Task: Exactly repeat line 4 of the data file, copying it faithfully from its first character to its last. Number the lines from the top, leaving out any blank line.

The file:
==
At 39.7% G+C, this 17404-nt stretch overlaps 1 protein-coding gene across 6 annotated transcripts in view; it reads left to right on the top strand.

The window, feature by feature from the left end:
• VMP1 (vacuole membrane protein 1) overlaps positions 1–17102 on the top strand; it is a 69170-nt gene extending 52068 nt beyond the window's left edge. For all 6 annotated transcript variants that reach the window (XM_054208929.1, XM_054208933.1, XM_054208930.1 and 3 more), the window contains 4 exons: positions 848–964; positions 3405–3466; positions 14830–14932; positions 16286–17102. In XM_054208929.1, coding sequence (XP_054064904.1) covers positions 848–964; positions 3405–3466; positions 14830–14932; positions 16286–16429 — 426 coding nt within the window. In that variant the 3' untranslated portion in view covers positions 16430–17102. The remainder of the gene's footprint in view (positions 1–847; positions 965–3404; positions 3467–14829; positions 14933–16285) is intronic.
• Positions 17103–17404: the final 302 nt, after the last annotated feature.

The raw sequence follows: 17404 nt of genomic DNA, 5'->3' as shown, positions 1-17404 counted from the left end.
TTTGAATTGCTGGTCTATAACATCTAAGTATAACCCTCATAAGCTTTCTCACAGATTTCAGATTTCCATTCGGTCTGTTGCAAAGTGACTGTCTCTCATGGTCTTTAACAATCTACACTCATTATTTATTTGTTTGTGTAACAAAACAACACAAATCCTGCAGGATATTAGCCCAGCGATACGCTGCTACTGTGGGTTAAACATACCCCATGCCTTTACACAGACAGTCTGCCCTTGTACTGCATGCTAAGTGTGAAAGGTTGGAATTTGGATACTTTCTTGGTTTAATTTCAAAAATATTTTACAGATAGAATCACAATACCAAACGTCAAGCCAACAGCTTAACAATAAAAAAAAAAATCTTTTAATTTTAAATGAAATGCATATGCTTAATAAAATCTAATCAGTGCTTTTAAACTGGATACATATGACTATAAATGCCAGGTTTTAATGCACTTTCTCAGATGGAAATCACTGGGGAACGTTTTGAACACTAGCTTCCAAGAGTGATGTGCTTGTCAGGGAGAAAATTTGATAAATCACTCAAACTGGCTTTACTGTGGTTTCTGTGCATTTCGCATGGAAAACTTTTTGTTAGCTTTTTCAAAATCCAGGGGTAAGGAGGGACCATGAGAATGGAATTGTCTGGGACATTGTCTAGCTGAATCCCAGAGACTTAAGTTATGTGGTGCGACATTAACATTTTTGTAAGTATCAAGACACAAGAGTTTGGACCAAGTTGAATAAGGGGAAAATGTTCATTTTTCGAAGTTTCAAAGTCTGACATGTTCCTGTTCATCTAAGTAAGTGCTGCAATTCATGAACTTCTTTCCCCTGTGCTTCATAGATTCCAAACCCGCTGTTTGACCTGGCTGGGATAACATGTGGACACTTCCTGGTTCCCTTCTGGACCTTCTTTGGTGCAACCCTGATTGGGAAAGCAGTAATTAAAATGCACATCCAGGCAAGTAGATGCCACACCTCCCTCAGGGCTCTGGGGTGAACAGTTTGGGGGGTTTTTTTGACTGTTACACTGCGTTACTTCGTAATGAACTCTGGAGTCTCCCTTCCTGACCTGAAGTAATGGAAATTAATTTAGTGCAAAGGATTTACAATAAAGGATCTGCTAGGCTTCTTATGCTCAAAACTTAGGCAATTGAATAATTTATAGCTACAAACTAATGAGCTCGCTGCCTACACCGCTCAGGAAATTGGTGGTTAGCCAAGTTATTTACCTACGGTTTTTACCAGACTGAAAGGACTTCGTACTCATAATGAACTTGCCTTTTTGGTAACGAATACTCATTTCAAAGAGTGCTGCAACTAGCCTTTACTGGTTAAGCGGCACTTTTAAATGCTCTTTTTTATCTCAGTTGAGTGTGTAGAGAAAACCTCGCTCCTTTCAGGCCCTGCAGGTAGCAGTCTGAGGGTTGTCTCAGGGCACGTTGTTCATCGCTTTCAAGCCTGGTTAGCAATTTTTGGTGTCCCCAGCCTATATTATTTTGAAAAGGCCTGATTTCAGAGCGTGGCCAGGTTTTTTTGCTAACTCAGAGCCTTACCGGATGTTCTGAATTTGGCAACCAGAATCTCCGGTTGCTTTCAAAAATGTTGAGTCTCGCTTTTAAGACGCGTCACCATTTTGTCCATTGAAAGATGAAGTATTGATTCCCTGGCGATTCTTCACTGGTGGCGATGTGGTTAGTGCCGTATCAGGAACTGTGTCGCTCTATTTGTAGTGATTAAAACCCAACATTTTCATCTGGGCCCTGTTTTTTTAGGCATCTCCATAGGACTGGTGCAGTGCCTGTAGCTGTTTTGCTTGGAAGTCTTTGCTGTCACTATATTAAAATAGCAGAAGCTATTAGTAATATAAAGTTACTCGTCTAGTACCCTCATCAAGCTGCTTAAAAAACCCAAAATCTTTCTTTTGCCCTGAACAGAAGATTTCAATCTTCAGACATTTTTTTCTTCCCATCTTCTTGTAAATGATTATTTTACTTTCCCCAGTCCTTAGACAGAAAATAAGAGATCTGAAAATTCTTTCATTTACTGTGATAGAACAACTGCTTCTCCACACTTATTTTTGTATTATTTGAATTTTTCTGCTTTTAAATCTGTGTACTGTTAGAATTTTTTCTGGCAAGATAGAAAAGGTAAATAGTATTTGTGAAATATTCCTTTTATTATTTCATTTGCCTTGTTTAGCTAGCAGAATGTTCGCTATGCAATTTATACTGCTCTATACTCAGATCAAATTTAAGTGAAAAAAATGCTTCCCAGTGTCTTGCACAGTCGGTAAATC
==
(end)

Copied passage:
• Positions 17103–17404: the final 302 nt, after the last annotated feature.